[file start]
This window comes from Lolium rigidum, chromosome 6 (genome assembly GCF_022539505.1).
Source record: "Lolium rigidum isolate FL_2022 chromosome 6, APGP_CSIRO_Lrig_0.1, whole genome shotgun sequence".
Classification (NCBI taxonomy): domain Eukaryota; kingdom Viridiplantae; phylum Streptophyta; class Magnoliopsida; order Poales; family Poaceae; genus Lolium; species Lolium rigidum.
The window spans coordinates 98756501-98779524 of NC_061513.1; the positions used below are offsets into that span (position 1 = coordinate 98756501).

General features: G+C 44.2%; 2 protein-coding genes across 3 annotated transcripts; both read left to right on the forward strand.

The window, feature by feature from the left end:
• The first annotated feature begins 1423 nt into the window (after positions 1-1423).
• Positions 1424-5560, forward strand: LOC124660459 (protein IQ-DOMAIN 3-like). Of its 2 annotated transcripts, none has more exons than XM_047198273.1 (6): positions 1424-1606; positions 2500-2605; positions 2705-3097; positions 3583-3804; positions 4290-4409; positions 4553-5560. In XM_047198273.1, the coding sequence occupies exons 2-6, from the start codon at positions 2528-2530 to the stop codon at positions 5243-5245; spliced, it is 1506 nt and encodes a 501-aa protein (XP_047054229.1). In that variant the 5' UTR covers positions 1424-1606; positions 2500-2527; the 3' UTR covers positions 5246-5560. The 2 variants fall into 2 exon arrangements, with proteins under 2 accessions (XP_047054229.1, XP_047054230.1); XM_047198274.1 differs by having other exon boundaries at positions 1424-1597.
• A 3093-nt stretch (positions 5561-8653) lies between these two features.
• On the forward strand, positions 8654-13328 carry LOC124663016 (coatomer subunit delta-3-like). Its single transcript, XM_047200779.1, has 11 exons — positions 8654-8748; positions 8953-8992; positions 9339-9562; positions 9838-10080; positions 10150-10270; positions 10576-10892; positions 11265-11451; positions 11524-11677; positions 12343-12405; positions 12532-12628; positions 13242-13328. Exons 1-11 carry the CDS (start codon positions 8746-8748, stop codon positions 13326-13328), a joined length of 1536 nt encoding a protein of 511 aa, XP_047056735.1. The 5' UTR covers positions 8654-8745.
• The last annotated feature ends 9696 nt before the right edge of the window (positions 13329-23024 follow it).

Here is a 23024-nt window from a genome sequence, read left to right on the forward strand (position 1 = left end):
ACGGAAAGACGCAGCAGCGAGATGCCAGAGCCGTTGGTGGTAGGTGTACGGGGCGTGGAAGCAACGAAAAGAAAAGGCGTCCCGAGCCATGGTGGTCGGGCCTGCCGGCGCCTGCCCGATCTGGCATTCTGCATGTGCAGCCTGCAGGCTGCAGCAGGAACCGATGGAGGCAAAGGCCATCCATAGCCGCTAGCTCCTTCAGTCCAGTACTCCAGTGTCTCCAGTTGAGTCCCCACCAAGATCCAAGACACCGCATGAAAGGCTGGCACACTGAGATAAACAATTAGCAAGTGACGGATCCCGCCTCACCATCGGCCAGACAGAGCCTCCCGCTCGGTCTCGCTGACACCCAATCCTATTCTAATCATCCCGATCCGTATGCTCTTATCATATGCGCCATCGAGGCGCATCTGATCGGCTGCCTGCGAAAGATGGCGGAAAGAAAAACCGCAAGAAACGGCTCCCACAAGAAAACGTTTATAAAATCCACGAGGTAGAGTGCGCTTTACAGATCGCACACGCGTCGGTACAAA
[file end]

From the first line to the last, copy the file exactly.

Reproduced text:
This window comes from Lolium rigidum, chromosome 6 (genome assembly GCF_022539505.1).
Source record: "Lolium rigidum isolate FL_2022 chromosome 6, APGP_CSIRO_Lrig_0.1, whole genome shotgun sequence".
Classification (NCBI taxonomy): domain Eukaryota; kingdom Viridiplantae; phylum Streptophyta; class Magnoliopsida; order Poales; family Poaceae; genus Lolium; species Lolium rigidum.
The window spans coordinates 98756501-98779524 of NC_061513.1; the positions used below are offsets into that span (position 1 = coordinate 98756501).

General features: G+C 44.2%; 2 protein-coding genes across 3 annotated transcripts; both read left to right on the forward strand.

The window, feature by feature from the left end:
• The first annotated feature begins 1423 nt into the window (after positions 1-1423).
• Positions 1424-5560, forward strand: LOC124660459 (protein IQ-DOMAIN 3-like). Of its 2 annotated transcripts, none has more exons than XM_047198273.1 (6): positions 1424-1606; positions 2500-2605; positions 2705-3097; positions 3583-3804; positions 4290-4409; positions 4553-5560. In XM_047198273.1, the coding sequence occupies exons 2-6, from the start codon at positions 2528-2530 to the stop codon at positions 5243-5245; spliced, it is 1506 nt and encodes a 501-aa protein (XP_047054229.1). In that variant the 5' UTR covers positions 1424-1606; positions 2500-2527; the 3' UTR covers positions 5246-5560. The 2 variants fall into 2 exon arrangements, with proteins under 2 accessions (XP_047054229.1, XP_047054230.1); XM_047198274.1 differs by having other exon boundaries at positions 1424-1597.
• A 3093-nt stretch (positions 5561-8653) lies between these two features.
• On the forward strand, positions 8654-13328 carry LOC124663016 (coatomer subunit delta-3-like). Its single transcript, XM_047200779.1, has 11 exons — positions 8654-8748; positions 8953-8992; positions 9339-9562; positions 9838-10080; positions 10150-10270; positions 10576-10892; positions 11265-11451; positions 11524-11677; positions 12343-12405; positions 12532-12628; positions 13242-13328. Exons 1-11 carry the CDS (start codon positions 8746-8748, stop codon positions 13326-13328), a joined length of 1536 nt encoding a protein of 511 aa, XP_047056735.1. The 5' UTR covers positions 8654-8745.
• The last annotated feature ends 9696 nt before the right edge of the window (positions 13329-23024 follow it).

Here is a 23024-nt window from a genome sequence, read left to right on the forward strand (position 1 = left end):
ACGGAAAGACGCAGCAGCGAGATGCCAGAGCCGTTGGTGGTAGGTGTACGGGGCGTGGAAGCAACGAAAAGAAAAGGCGTCCCGAGCCATGGTGGTCGGGCCTGCCGGCGCCTGCCCGATCTGGCATTCTGCATGTGCAGCCTGCAGGCTGCAGCAGGAACCGATGGAGGCAAAGGCCATCCATAGCCGCTAGCTCCTTCAGTCCAGTACTCCAGTGTCTCCAGTTGAGTCCCCACCAAGATCCAAGACACCGCATGAAAGGCTGGCACACTGAGATAAACAATTAGCAAGTGACGGATCCCGCCTCACCATCGGCCAGACAGAGCCTCCCGCTCGGTCTCGCTGACACCCAATCCTATTCTAATCATCCCGATCCGTATGCTCTTATCATATGCGCCATCGAGGCGCATCTGATCGGCTGCCTGCGAAAGATGGCGGAAAGAAAAACCGCAAGAAACGGCTCCCACAAGAAAACGTTTATAAAATCCACGAGGTAGAGTGCGCTTTACAGATCGCACACGCGTCGGTACAAA